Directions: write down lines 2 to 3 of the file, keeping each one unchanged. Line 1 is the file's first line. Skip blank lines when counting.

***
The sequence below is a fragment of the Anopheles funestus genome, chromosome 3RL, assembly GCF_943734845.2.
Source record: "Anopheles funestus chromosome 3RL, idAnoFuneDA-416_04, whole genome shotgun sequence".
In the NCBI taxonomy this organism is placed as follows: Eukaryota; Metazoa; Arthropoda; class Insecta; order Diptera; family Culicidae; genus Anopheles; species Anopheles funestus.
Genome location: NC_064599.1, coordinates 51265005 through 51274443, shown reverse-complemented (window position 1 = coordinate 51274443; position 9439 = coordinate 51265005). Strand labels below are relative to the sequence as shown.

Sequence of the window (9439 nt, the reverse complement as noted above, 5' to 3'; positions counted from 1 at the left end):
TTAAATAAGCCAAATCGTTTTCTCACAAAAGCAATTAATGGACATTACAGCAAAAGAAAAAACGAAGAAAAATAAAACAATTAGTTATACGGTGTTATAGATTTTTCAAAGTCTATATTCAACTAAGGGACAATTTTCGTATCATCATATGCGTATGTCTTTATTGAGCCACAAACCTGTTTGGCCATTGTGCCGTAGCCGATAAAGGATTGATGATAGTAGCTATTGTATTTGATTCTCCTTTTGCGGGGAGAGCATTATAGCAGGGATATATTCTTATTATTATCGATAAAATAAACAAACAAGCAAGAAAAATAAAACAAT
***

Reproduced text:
Source record: "Anopheles funestus chromosome 3RL, idAnoFuneDA-416_04, whole genome shotgun sequence".
In the NCBI taxonomy this organism is placed as follows: Eukaryota; Metazoa; Arthropoda; class Insecta; order Diptera; family Culicidae; genus Anopheles; species Anopheles funestus.